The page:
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Is Continued Maximum Custody Confinement Illegal?

The following case arises in Arizona, but was decided at the U.S. Court of Appeals for the Ninth Circuit, which includes California.  Therefore, the Ninth Circuit’s holding applies to California for similar claims, particularly those in California state prisons and county jails, which is why we present this here.

Richard Johnson is an inmate in a prison controlled by the Arizona Department of Corrections (ADC).  He is a validated member of a Security Threat Group (STG) called the Warrior Society, which is an active, violent prison gang.  He refuses to renounce his membership in the gang.

Under ADC’s policies, such a gang member like Johnson is segregated from other prisoners into a maximum security area where he is confined to his cell 24 hours per day.  Once per year, his confinement is reviewed for removal from maximum security and reassignment to ADC’s Step Down Program (SDP), wherein the prisoner may reintegrate into the general prison population with “close custody confinement.”

Mr. Johnson brought a federal civil rights action against Charles L. Ryan, Director of the Arizona Department of Corrections, claiming the annual review procedure was insufficiently frequent and therefore violated his rights under the First and Fourteenth Amendments.  He also claimed the standards for maintaining him in maximum security were unfairly prejudicial and a violation of equal protection because he was kept in maximum security segregation based solely on his alleged gang affiliation, without regard to other factors such as his criminal history or propensity for violence.

The U.S. District Court dismissed his claim attacking ARC’s annual review process as failing to state a claim.  The District Court later granted summary judgment in favor of defendant.

Mr. Johnson then appealed to the United States Court of Appeals for the Ninth Circuit in San Francisco, challenging both orders.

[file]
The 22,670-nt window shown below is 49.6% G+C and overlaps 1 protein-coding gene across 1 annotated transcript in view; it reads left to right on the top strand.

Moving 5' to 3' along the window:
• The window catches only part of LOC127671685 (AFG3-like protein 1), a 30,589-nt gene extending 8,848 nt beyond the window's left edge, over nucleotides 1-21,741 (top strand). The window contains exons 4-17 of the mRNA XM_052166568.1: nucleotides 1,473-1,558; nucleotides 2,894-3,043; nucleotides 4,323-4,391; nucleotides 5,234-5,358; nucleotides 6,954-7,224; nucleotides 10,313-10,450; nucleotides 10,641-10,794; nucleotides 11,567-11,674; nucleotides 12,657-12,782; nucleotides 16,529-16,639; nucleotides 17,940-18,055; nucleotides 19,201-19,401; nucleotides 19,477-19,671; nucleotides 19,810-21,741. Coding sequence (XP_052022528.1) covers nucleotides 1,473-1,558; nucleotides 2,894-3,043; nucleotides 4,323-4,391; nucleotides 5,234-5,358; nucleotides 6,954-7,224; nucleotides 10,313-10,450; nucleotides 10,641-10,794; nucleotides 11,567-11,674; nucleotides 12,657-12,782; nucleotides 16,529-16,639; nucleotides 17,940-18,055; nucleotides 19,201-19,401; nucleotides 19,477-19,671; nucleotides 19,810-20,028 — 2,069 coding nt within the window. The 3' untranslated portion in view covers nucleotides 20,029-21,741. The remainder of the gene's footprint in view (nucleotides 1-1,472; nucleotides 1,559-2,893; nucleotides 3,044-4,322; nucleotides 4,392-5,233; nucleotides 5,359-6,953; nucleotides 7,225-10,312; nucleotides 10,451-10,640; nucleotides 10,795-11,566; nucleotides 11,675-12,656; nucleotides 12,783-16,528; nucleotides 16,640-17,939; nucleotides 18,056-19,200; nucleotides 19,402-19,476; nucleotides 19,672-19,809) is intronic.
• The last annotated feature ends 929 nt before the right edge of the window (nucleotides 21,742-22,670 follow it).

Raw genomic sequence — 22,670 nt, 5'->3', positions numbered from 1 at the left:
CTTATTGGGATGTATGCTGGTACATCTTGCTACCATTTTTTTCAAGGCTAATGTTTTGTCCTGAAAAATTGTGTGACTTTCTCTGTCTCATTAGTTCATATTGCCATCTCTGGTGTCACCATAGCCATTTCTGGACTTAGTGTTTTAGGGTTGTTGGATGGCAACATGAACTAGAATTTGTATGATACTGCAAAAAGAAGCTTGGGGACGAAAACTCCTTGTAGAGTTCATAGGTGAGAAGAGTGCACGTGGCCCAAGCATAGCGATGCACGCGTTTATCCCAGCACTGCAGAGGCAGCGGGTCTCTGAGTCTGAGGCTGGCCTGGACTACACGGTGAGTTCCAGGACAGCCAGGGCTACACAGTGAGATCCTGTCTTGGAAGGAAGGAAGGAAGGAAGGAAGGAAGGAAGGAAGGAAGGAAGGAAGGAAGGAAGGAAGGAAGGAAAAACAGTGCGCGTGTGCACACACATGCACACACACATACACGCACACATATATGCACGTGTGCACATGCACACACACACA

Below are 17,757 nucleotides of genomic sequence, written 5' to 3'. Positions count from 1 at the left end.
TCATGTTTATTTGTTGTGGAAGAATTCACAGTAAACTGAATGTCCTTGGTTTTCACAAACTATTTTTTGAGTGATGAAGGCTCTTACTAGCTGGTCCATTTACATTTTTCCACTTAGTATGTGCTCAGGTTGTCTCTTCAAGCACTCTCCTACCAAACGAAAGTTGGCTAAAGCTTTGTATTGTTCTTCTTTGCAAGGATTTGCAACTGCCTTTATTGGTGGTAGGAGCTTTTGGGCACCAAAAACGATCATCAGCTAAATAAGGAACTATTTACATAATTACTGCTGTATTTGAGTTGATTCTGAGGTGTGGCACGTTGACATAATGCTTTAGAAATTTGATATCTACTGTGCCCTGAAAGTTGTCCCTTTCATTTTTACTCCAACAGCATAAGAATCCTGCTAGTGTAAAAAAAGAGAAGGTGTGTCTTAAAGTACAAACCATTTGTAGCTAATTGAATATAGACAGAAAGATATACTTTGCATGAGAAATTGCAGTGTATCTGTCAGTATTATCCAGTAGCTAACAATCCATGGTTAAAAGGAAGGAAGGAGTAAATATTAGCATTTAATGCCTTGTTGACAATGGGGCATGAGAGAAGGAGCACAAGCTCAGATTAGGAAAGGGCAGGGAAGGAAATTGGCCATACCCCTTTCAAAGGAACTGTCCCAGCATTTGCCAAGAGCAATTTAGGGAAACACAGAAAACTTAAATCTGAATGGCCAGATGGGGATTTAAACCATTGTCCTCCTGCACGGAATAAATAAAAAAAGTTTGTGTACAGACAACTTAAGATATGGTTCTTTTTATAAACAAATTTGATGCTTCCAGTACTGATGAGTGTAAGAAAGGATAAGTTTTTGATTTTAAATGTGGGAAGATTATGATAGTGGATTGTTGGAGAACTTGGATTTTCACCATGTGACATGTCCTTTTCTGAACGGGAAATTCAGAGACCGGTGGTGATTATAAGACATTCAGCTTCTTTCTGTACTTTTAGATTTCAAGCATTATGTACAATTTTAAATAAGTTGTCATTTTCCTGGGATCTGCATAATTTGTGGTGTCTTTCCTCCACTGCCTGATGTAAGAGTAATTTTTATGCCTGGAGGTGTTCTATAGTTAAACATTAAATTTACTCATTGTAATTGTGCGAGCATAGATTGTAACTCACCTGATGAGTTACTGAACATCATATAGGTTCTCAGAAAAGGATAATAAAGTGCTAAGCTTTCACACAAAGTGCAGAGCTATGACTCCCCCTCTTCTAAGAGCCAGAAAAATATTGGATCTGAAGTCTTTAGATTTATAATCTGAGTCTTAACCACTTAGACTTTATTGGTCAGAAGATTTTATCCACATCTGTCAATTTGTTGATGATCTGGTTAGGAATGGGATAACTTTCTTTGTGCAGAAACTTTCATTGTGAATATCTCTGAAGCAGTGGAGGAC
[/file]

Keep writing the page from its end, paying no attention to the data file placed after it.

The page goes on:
The Ninth Circuit, in Richard Johnson v. Charles L. Ryan, affirmed the district court. 

The ruling and the explanation merit a closer look for anyone held in a “SHU” or other form of segregated housing away from the general population in a prison, ostensibly for security issues and the safety of the general prison population.

The Ninth Circuit began its analysis by noting that the U.S. Supreme Court pointed out in 2005, that “the use of Supermax prisons has increased over the last 20 years, in part as a response to the rise in prison gangs and prison violence.”  Wilkinson v. Austin (2005) 545 U.S. 209, 213.  These facilities, often referred to as “jails within prisons,” “are more restrictive than any other form of incarceration.”  Wilkinson, 545 U.S. at 214.

In 1991, ADC addressed its own prison gang challenges by adopting a Security Threat Group (STG) policy.  The policy’s purpose is to “minimize the threat that inmate gang or gangs like activity poses to the safe, secure and efficient operation of institutions.”
The policy defines an STG as “any organization, club, association or group of individuals, either formal or informal (including traditional prison gangs . . . whose members engage in activities that include . . . committing or attempting to commit unlawful acts or acts that violate the Department’s written instructions, which detract from the safe and orderly operation of prisons.”

The policy contemplates “[m]inimizing gang or gang like activity” through two programs: (1) “the debriefing and segregation of inmates who disavow gang membership,” and (2) “a stepdown process for gang members who participate in programming, reject gang activity and affiliation, and remain disciplinary free.”

The Ninth Circuit then addressed whether an inmate was deprived of a constitutionally protected liberty interest.  The Ninth Circuit distilled down the analysis to whether the procedure had a high risk of depriving that interest erroneously.  Here, the risk that ADC would erroneously determine that Mr. Johnson remained a security risk to the other prison inmates and staff was low.

According to the U.S. Supreme Court case of Hewitt v. Helms (1983) 459 U.S. 460, 477, n.9, abrogated on other grounds, Sandin v. Conner (1995) 515 U.S. 472, the decision as to whether a prisoner remains a security risk will be based on facts particular to the prisoner.  While more periodic reviews would be useful for conduct-based threats, this was not the basis for Johnson’s segregation.  Therefore, an annual review was sufficient to satisfy Due Process requirements and allow him to renounce his membership if he wanted the opportunity to change his confinement status.

For more information about prison in general, please click on the following articles:
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